For Art Sheffield 2010 – Life: A User’s Manual, S1 Artspace has commissioned Berlin based artist Haegue Yang to develop Intro Motion Ditch, a solo presentation of a new installation.
A key concern in Life: A Users Manual is the notion of ‘affect’. Often used interchangeably with the experience of feeling or emotion, it refers more precisely to an intermediate state of being distanced and fully immersed, of perceiving and understanding. It has the potential of transition: when you affect something, you are at the same time opening yourself up to being affected in turn, and in a slightly different way than you might have been the moment before. Affecting or being affected are not two different capacities – they go together.
Intro Motion Ditch evolved from a story Haegue Yang wrote in 2009 titled The Story of a Bear-Lady in a Sand Cave. The text references two existential stories; the first Dangun is the foundation myth of Korea. According to the legend, a tiger and a bear were instructed to eat only garlic and mugwort and remain out of sunlight for 100 days in a cave. The tiger gave up after twenty days, however the bear remained and transformed into a woman who then married the son of heaven and gave birth to Dangun, the forefather of Koreans. The second story Woman in the Dunes is a novel by Kobo Abe – later made into a film by Hiroshi Teshigahara (1964). It tells the story of a young widow forced to live in a wooden house at the bottom of a cavernous ditch in the dunes. There she is faced with the continuous task of shovelling falling sand to maintain her existence. In both stories the place of ‘home’ becomes a site of endurance, routine and act of devotion. In Yang’s story The Story of a Bear-Lady in a Sand Cave, the main character also lives in isolation, in a dark cave with blocked vision. There she diligently shovels out sand to survive, an act closely associated with life, but not necessarily a life without choice, it is a life by choice. As she bails out the sand she creates a wave like pattern, which becomes an aesthetic act as well as an ethical one. It is not understood by the others or adequately communicated between the two and is instead based on a singular devotion for the world.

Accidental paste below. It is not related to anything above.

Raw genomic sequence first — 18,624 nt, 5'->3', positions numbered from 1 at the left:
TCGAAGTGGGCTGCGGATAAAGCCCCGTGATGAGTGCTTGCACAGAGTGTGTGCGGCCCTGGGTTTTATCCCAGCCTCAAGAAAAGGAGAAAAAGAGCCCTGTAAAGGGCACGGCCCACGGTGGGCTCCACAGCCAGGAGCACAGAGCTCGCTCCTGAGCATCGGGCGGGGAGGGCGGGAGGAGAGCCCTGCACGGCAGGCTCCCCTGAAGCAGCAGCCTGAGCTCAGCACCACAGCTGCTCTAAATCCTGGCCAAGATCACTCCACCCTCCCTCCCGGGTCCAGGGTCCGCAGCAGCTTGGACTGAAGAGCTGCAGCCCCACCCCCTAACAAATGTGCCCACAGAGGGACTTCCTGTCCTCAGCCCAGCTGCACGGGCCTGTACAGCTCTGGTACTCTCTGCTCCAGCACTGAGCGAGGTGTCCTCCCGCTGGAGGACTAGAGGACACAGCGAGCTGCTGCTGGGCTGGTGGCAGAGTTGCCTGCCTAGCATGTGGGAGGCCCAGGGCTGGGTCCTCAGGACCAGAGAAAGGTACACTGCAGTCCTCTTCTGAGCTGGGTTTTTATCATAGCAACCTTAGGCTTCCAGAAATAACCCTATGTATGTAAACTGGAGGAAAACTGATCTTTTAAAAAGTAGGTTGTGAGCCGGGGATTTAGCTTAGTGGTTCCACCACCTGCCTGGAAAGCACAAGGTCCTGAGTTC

In Haegue Yang’s installation Intro Motion Ditch, the viewer is invited into a seductive setting in which to encounter a number of objects. Three large geometric triangles divide the space acting as both a device to obscure and reveal. The use of fog machines further act as a tool to conceal as forms submerge and the ground slowly disappears – suggesting a place of fiction or myth. Mass produced household objects such as drying racks, light bulbs, candles and vases are assembled in carefully considered configurations across the gallery. Her carefully interwoven textual structure creates an underlying sense of unease and uncertainty. Yang transmits an existential view on deprivation, vulnerability and recognised human condition, elaborated through an artistic strategy of abstraction and affect.
For Yang, the ‘domestic’ acts as a metaphor for existence. The ‘domestic’ in the more homely or task driven sense is often thought of as a safe protective environment. It is less commonly associated with the tragic or pessimistic. In her book Practicalities (1987), Marguerite Duras – the French writer and film director – reflected on home as a place where people return to commit suicide. This characteristic of the home is a condition subtly explored in Yang’s practice through an implied or precise critique of social and artistic institutions or systems. She mediates a notion of abstraction that is underpinned by a rigorous conceptual focus even if underlying sentiment manifests rather specific narratives. This particular language of abstraction often characterised by sensorial devices, such as moving lights, scent emitters, fans and so on, enable the artist to translate her narrative into physical experiences in space.
Haegue Yang was born in 1971 in Seoul, Korea. She has exhibited internationally in solo exhibitions and biennales including the Korean Pavilion at Venice Biennale 2009, Walker Art Centre, Minneapolis, LACMA, Los Angeles, 2008 Turin Triennale, REDCAT, Los Angeles, Sala Rekalde, Bilbao, 55th Carnegie International, Pittsburgh, Cubitt Gallery, London and Portikus, Frankfurt am Main. Yang lives and works in Berlin and Seoul.